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Down To Earth filed an RTI application to find out the reason of vaccine shortage in India. The response revealed how a plan to promote private vaccine makers boomeranged. The health ministry was forced to get vaccines illegally from the very public sector manufacturers it suspended last year
Shuvam Kumar lay on an iron cot in the tetanus ward of the Nalanda Medical College and Hospital in Patna, Bihar. After four days in the hospital, with stiff jaws and high fever, the two-yearold was too weak to cry when the nurse gave him an injection. There is little hope left of his survival, the family had been informed. His father, a labourer in Galurghat village in Gaya, regrets not getting Shuvam to Patna for the tetanus vaccine immediately after he stepped on a nail in the village. Shuvam was not administered the vaccine after birth either. The vaccine is not available in the village.
Rickshaw pullers outside the hospital refer to the tetanus ward as the bachcha murda ghar (morgue for children). Last year, 700 patients suffering from tetanus, diphtheria and whooping cough were admitted to the hospital. 300 died. The deaths happened because as infants they were not given the essential vaccines, the head nurse said as she stacked the patient record register among other files in a rusted iron rack (see box: Universal Immunization Programme). Overall, there is no reliable data on the number of deaths due to vaccine-preventable diseases in India. Back at the ward, a resident doctor said they expect more such patients.
The health ministry had shut its public sector vaccine-manufacturing units. “There are some sectors the government should stay invested in. Vaccination requires free distribution. Private companies are driven by profit, not welfare,” said Sunil Aggrawal, the doctor. Suspension of the manufacturing licences of the units on January 15, 2008 resulted in shortage of vaccines (see box: Vaccine shortage in India). The ministry’s choice was private players. But that did not work.
In October 2008, Panabaka Lakshmi, former minister of state for health and family welfare, said private vaccine manufacturers had enough capacity to meet the requirement of India’s immunization programme. But there were problems in procurement, she said in the Rajya Sabha.
Left with little option
Shortage of vaccines was rampant between April and December. The former health minister Anbumani Ramadoss admitted this in Parliament in December. What he did not mention was the ministry had to go back to the public sector to end the shortage. Down To Earth (DTE) learned this through a Right to Information (RTI) application. Why did the health ministry target the three units that meet 80 per cent of the vaccine requirement of the Universal Immunization Programme? It was a move to protect business.
The three units that got suspension letters were: Central Research Institute (CRI) in Kasauli, Himachal Pradesh; BCG Vaccine Laboratory (BCGVL) in Chennai and Pasteur Institute of India (PII), Coonoor, both in Tamil Nadu. An inspection, by a team comprising WHO and health ministry officials, found the units did not meet the good manufacturing practices of the WHO and pointed out several deficiencies in these units. This put a question mark on the ability of the National Regulatory Authority to monitor the industry. The National Regulatory Authority is a body under the health ministry that grants or cancels licences to vaccine manufacturers (see box: India’s vaccine checks).
Meeting WHO standards makes business sense for India. WHO certification helps procurement agencies like the UNICEF assess the quality of vaccines for immunization programmes the world over. About 60 per cent of the world’s vaccine supplies are from India. Allowing the units to continue could lead to disqualification for export of vaccines to the tune of Rs 1,500 crore, said Naresh Dayal, secretary, ministry of health and family welfare, at a press meet. Disqualification would have serious impact on export of other drugs as well. It could mean losses of around Rs 24,000 crore annually, Dayal added.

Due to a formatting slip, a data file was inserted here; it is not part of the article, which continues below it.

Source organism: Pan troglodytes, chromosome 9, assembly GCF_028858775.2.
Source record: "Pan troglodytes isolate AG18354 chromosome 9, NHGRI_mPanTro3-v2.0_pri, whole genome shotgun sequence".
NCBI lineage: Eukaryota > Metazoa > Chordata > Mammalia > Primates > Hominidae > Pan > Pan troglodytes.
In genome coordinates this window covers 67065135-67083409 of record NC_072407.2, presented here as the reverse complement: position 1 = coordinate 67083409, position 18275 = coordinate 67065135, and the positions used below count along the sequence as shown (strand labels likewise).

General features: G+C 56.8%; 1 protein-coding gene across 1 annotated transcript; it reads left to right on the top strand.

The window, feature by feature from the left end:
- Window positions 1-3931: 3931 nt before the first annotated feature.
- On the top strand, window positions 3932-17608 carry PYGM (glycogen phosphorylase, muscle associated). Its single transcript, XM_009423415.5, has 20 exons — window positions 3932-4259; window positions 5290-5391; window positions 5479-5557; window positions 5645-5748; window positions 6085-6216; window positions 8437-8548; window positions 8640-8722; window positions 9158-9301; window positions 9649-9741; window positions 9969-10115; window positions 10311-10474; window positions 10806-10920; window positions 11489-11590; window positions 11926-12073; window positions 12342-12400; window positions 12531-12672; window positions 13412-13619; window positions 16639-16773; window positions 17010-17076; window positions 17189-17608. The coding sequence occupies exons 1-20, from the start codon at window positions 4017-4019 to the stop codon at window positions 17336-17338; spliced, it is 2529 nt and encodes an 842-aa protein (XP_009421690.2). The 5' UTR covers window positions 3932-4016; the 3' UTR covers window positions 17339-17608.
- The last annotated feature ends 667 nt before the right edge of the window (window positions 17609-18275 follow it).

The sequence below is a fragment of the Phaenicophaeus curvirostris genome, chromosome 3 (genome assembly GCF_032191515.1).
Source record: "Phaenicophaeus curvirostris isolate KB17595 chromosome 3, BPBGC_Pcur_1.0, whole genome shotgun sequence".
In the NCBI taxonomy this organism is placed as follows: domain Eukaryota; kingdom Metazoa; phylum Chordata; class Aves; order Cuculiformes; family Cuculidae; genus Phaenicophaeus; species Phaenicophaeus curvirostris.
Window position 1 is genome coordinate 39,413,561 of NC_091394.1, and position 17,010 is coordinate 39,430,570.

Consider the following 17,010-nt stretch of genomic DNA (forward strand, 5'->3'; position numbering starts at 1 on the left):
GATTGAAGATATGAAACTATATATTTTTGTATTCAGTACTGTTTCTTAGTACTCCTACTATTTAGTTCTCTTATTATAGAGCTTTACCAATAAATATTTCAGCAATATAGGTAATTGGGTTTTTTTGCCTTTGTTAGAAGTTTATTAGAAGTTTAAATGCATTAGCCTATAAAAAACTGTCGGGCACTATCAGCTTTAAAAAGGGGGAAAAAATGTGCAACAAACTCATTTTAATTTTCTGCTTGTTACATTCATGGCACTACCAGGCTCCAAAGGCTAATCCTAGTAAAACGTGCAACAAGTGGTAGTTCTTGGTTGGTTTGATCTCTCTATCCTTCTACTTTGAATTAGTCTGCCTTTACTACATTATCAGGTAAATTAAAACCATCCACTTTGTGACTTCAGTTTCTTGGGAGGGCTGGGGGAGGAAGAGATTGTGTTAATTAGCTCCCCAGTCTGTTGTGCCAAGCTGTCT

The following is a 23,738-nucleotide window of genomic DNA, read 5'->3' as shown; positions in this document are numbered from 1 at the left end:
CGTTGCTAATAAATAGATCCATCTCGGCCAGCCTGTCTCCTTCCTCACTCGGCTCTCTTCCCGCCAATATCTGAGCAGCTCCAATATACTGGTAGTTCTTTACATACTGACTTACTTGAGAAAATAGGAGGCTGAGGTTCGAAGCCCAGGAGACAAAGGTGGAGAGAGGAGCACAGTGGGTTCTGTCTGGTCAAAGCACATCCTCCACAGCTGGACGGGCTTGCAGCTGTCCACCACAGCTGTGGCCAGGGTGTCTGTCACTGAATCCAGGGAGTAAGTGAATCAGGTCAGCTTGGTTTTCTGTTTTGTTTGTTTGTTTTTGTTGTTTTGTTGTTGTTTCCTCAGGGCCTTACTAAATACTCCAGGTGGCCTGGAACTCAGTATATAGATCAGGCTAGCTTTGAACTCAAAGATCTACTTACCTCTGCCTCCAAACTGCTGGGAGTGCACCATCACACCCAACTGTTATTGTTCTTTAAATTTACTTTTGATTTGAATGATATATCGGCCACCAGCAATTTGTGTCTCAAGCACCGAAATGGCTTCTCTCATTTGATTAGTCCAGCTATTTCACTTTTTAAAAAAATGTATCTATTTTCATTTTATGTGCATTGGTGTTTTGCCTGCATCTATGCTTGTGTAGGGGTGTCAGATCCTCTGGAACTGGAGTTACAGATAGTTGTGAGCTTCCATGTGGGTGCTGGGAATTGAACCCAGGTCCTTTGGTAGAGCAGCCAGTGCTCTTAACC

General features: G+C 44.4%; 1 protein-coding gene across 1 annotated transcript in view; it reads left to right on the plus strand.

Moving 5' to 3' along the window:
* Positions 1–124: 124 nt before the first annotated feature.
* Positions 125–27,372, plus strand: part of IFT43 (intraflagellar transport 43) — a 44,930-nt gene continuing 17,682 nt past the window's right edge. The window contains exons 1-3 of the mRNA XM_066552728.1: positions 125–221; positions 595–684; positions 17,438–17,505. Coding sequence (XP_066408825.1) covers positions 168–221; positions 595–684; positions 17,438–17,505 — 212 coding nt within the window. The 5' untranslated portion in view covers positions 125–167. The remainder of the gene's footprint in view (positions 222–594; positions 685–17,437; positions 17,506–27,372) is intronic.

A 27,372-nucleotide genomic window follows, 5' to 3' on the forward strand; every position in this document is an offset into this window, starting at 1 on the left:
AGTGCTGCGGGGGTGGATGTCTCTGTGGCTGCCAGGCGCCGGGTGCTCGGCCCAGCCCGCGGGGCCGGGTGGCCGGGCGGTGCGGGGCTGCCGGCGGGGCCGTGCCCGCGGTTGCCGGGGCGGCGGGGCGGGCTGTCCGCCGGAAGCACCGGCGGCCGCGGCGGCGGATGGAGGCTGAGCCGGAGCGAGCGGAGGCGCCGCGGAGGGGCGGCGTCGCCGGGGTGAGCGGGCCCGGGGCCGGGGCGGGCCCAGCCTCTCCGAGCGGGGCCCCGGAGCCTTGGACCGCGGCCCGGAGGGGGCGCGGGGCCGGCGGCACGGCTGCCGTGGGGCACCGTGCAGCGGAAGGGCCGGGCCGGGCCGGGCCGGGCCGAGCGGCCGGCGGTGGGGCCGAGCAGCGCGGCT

A parliamentary standing committee on health and family welfare, formed in July 2008, looked into the suspension decision. It said there were gaps in the ministry’s logic of shutting down the units and recommended the units should be restarted. Its report, submitted in February this year, raised questions on the procurement in 2008-09. The report said the ministry had distributed vaccine orders among three manufacturers at random: Serum Institute of India in Pune, Biological Evans and Indian Immunologicals Limited (IIL) in Hyderabad. IIL is a public sector enterprise under the National Dairy Development Board. The parliamentary committee said a chunk of the orders were given to Biological Evans, whose good manufacturing practices’ status was not clear.
Stealthy steps, now exposed
A note dated February 13, 2009, prepared by Sujaya Krishnan, director of the empowered procurement wing of the ministry, said private manufacturers had hiked prices and not supported the nation during a crisis.
The vaccine cost for diphtheria, pertussis, tetanus and BCG for 2008-09 turned out to be Rs 64.29 crore, compared to Rs 32.20 crore the previous year, revealed a confidential ministry document (see tables on p 31). This was despite the lesser quantity of vaccines procured in 2008-09. The total procurement of DPT vaccines from private units in 2008-09 was 144 million doses compared to 168 million in 2007-08 from both the public and private sectors. For BCG, the government ordered 60 million doses in 2008-09, compared to 80 million the previous year. The private industry says its rates are higher because it invests a lot in its products (see interview.)
The government had of course not factored this in while suspending the licences. It reduced the procurement budget for vaccines from Rs 140 crore in 2007-08 to Rs 138 crore in 2008-09. According to C M Gulhati, editor of Monthly Index of Medical Specialities, the move is a conspiracy to include private companies into the business of vaccines for the Universal Immunization Programme. Bribes, he said, are not possible from the public sector.
On December 23, 2008, the prime minister’s office (PMO) had questioned the ministry. Left leader T K Rangarajan had sent the questions to the PMO. He raised the issue of additional costs of the vaccine procured from private players and impact of the closure on the Universal Immunization Programme. He also wanted to know if any effort was made to revive and make the public sector compliant with WHO’s good manufacturing practices.